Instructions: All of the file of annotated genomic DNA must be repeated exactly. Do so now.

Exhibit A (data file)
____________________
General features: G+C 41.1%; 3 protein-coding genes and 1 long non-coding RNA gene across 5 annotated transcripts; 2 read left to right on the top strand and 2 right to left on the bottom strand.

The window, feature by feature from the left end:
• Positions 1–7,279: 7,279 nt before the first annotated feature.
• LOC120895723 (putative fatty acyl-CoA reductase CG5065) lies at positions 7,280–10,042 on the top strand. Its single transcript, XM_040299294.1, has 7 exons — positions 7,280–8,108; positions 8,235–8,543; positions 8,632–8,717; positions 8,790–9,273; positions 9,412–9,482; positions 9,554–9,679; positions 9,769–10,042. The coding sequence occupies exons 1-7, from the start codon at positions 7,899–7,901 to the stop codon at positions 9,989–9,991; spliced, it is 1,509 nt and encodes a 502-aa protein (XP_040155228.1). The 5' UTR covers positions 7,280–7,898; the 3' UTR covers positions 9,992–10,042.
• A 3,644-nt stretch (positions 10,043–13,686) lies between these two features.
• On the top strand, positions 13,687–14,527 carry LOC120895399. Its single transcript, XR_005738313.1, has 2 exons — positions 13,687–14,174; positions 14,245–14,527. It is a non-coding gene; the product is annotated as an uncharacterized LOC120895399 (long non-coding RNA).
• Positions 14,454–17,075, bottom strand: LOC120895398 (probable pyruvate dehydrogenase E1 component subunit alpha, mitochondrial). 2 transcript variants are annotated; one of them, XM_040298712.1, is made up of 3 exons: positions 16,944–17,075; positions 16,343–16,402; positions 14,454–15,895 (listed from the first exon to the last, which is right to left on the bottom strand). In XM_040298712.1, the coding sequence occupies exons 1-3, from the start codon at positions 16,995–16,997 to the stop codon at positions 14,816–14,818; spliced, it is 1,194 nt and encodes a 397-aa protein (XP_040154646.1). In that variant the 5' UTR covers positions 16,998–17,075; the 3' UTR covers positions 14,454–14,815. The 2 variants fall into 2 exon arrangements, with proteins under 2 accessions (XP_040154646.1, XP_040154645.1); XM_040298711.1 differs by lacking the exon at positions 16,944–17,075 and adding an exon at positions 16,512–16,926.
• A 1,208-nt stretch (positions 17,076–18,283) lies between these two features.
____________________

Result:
General features: G+C 41.1%; 3 protein-coding genes and 1 long non-coding RNA gene across 5 annotated transcripts; 2 read left to right on the top strand and 2 right to left on the bottom strand.

The window, feature by feature from the left end:
• Positions 1–7,279: 7,279 nt before the first annotated feature.
• LOC120895723 (putative fatty acyl-CoA reductase CG5065) lies at positions 7,280–10,042 on the top strand. Its single transcript, XM_040299294.1, has 7 exons — positions 7,280–8,108; positions 8,235–8,543; positions 8,632–8,717; positions 8,790–9,273; positions 9,412–9,482; positions 9,554–9,679; positions 9,769–10,042. The coding sequence occupies exons 1-7, from the start codon at positions 7,899–7,901 to the stop codon at positions 9,989–9,991; spliced, it is 1,509 nt and encodes a 502-aa protein (XP_040155228.1). The 5' UTR covers positions 7,280–7,898; the 3' UTR covers positions 9,992–10,042.
• A 3,644-nt stretch (positions 10,043–13,686) lies between these two features.
• On the top strand, positions 13,687–14,527 carry LOC120895399. Its single transcript, XR_005738313.1, has 2 exons — positions 13,687–14,174; positions 14,245–14,527. It is a non-coding gene; the product is annotated as an uncharacterized LOC120895399 (long non-coding RNA).
• Positions 14,454–17,075, bottom strand: LOC120895398 (probable pyruvate dehydrogenase E1 component subunit alpha, mitochondrial). 2 transcript variants are annotated; one of them, XM_040298712.1, is made up of 3 exons: positions 16,944–17,075; positions 16,343–16,402; positions 14,454–15,895 (listed from the first exon to the last, which is right to left on the bottom strand). In XM_040298712.1, the coding sequence occupies exons 1-3, from the start codon at positions 16,995–16,997 to the stop codon at positions 14,816–14,818; spliced, it is 1,194 nt and encodes a 397-aa protein (XP_040154646.1). In that variant the 5' UTR covers positions 16,998–17,075; the 3' UTR covers positions 14,454–14,815. The 2 variants fall into 2 exon arrangements, with proteins under 2 accessions (XP_040154646.1, XP_040154645.1); XM_040298711.1 differs by lacking the exon at positions 16,944–17,075 and adding an exon at positions 16,512–16,926.
• A 1,208-nt stretch (positions 17,076–18,283) lies between these two features.